Bridging the Great Health Divide: Incentivizing rural care

Published: Jun. 30, 2021 at 11:37 AM EDT
Email This Link
Share on Pinterest
Share on LinkedIn

CHARLESTON, W.Va (WDTV) - Here in north central West Virginia, we are proud of our Mountaineers, and the dozens of medical students graduate from WVU Medical School every year.

However, just like every major stem field, there is a fear of brain drain in the state leading these young doctors out of the mountain state to higher paying and more populated areas in the nation, leaving rural communities without hope for specialized care.

“It is hard for us to recruit rural specialists here,” says President of St. Joseph’s Hospital Skip Gjolberg.

Gjolberg took the position at the Buckhannon hospital after serving as a doctor in rural Texas. He says that the lack of specialists is something that is not just isolated to West Virginia, yet during the COVID-19 pandemic, West Virginians are in dire need of care.

Gjolberg says, “if you go further south like down to Rock Cave or something, and you think, somebody in Rock Cave needs to see a specialist, they are going to need to either drive to UHC which is an hour or they are going to drive all the way up to Ruby in Morgantown which is an hour-forty-five, two hours. That is a long drive to go especially if you are 75-80 years old and you have got a neurological problem going on.”

This problem has been eased by the rapid integration of telemedicine during the COVID-19 pandemic - a resource that Kevin Crockett of the Monongahela Valley Association of Health Centers says is now a staple of their care for rural patients.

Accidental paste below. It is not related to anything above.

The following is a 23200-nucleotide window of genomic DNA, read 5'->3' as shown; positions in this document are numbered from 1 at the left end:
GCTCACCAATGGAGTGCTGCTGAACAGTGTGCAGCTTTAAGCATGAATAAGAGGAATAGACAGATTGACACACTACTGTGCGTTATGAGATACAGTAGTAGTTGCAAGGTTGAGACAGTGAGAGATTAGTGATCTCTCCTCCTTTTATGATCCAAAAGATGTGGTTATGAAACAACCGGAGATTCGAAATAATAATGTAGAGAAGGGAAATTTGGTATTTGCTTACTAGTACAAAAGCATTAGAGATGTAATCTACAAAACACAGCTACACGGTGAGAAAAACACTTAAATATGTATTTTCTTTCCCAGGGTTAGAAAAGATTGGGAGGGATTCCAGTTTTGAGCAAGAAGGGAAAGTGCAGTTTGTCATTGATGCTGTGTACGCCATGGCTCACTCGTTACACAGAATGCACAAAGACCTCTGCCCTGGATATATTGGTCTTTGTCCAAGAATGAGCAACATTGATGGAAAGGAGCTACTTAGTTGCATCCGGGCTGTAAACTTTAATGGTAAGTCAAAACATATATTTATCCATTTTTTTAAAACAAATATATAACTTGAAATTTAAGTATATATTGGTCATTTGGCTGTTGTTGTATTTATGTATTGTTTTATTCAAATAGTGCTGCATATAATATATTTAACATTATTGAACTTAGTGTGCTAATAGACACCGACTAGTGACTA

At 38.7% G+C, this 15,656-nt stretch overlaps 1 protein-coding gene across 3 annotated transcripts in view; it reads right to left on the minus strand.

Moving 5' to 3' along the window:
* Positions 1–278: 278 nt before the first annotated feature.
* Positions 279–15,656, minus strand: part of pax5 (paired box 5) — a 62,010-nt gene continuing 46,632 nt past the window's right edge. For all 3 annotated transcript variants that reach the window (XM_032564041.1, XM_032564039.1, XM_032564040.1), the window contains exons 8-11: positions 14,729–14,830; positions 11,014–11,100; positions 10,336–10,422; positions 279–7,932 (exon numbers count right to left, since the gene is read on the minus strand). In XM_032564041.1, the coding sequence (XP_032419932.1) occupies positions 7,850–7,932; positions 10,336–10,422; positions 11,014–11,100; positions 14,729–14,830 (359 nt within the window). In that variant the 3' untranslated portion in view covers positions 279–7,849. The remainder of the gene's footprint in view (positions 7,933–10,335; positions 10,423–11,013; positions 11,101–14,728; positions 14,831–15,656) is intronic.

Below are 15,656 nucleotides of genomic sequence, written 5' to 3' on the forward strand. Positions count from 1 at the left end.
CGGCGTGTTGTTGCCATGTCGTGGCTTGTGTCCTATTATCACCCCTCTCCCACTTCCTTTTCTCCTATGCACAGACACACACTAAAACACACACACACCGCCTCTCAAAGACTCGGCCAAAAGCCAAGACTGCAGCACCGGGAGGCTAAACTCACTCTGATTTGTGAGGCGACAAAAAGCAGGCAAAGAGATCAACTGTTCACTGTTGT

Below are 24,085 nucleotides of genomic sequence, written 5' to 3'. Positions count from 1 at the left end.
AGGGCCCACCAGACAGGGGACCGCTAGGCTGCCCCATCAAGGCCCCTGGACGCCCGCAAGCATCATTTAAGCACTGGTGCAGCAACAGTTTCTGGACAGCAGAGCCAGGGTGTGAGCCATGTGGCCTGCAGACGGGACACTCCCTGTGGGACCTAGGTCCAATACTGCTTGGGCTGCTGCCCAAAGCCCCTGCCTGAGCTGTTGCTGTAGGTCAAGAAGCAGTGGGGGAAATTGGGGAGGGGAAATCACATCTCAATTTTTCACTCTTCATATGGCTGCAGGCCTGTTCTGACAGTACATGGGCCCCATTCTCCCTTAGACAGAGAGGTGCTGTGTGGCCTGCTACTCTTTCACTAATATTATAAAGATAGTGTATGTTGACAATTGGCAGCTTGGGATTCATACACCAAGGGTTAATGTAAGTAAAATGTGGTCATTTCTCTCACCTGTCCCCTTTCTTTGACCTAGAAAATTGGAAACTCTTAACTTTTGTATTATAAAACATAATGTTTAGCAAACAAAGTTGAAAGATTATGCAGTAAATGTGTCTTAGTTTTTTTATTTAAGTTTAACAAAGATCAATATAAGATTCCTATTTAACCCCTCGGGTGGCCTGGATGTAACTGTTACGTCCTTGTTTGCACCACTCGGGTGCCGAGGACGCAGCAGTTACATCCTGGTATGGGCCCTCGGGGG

“It became the number one type of visit we were doing there for a while,” says Crockett.

In a state still struggling to expand broadband access to rural communities, telehealth can only go so far. So, the only option is bringing specialists into these rural communities, and the best way to do that is by focusing on their debts.

“Especially when we do our own recruitment of physicians that is the number one question that they ask, do you have any loan repayment programs?” Crockett asked. “Trying to keep that population here. It is really, something that this type of community and these people need.”

The Association of American Medical Colleges reports that a majority of students leave medical school with around $200,000 in debt. The MVA as a federally qualified health center has been able to draw in physicians through federal benefits alongside in-house debt repayment benefits.

This is a battle not just fought on the ground level.

{rep. David mckinley | (r) - west virginia}

“All states have this issue,” says Rep. David Mckinley (R) West Virginia. “For those of us in West Virginia, we want people to come to West Virginia and stay.”

For the past two years, Representative David Mckinley has been trying to pass a bill that would create a program through the U.S. Public Health Service, paying one-sixth of a physician’s loan debt for each year of service in a rural community up to $250,000.

“After six years, you are going to be part of the community. You are going to have relationships to your church, maybe you bought a home, you’re going to have a relationship,” continued Rep. Mckinley.

Both Gjolberg and Crockett say that this legislation would undoubtedly help them recruit specialists. However, Rep. Mckinley introduced the bill for a second time in February after it died due to inaction in committees in 2020. After being reintroduced in February of 2021, it has sat, unmoving, in a committees since.

Copyright 2021 WDTV. All rights reserved.